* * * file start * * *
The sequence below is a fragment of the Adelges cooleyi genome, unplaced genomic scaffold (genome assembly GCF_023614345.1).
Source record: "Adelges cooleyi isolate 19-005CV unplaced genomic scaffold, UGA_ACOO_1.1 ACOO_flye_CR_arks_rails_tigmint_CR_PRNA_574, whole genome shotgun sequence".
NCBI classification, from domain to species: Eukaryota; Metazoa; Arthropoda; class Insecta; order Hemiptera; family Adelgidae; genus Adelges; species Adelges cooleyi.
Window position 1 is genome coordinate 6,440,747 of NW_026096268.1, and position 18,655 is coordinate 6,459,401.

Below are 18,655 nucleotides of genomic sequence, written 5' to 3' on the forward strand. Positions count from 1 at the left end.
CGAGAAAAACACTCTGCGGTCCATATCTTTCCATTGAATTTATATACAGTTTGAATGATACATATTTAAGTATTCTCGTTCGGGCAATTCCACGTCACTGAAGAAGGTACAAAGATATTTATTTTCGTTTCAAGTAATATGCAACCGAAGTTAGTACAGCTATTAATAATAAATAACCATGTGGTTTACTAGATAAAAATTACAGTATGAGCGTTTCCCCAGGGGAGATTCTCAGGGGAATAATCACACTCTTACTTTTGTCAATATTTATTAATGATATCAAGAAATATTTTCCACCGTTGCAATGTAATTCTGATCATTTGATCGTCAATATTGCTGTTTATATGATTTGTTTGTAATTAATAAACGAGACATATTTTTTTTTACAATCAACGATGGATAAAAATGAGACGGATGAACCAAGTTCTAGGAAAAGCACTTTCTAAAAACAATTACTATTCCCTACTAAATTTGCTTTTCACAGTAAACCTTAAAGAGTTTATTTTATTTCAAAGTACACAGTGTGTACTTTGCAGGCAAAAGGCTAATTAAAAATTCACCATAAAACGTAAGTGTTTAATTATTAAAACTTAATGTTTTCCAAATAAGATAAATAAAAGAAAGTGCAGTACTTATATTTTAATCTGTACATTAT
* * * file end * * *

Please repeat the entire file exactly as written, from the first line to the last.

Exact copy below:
The sequence below is a fragment of the Adelges cooleyi genome, unplaced genomic scaffold (genome assembly GCF_023614345.1).
Source record: "Adelges cooleyi isolate 19-005CV unplaced genomic scaffold, UGA_ACOO_1.1 ACOO_flye_CR_arks_rails_tigmint_CR_PRNA_574, whole genome shotgun sequence".
NCBI classification, from domain to species: Eukaryota; Metazoa; Arthropoda; class Insecta; order Hemiptera; family Adelgidae; genus Adelges; species Adelges cooleyi.
Window position 1 is genome coordinate 6,440,747 of NW_026096268.1, and position 18,655 is coordinate 6,459,401.

Below are 18,655 nucleotides of genomic sequence, written 5' to 3' on the forward strand. Positions count from 1 at the left end.
CGAGAAAAACACTCTGCGGTCCATATCTTTCCATTGAATTTATATACAGTTTGAATGATACATATTTAAGTATTCTCGTTCGGGCAATTCCACGTCACTGAAGAAGGTACAAAGATATTTATTTTCGTTTCAAGTAATATGCAACCGAAGTTAGTACAGCTATTAATAATAAATAACCATGTGGTTTACTAGATAAAAATTACAGTATGAGCGTTTCCCCAGGGGAGATTCTCAGGGGAATAATCACACTCTTACTTTTGTCAATATTTATTAATGATATCAAGAAATATTTTCCACCGTTGCAATGTAATTCTGATCATTTGATCGTCAATATTGCTGTTTATATGATTTGTTTGTAATTAATAAACGAGACATATTTTTTTTTACAATCAACGATGGATAAAAATGAGACGGATGAACCAAGTTCTAGGAAAAGCACTTTCTAAAAACAATTACTATTCCCTACTAAATTTGCTTTTCACAGTAAACCTTAAAGAGTTTATTTTATTTCAAAGTACACAGTGTGTACTTTGCAGGCAAAAGGCTAATTAAAAATTCACCATAAAACGTAAGTGTTTAATTATTAAAACTTAATGTTTTCCAAATAAGATAAATAAAAGAAAGTGCAGTACTTATATTTTAATCTGTACATTAT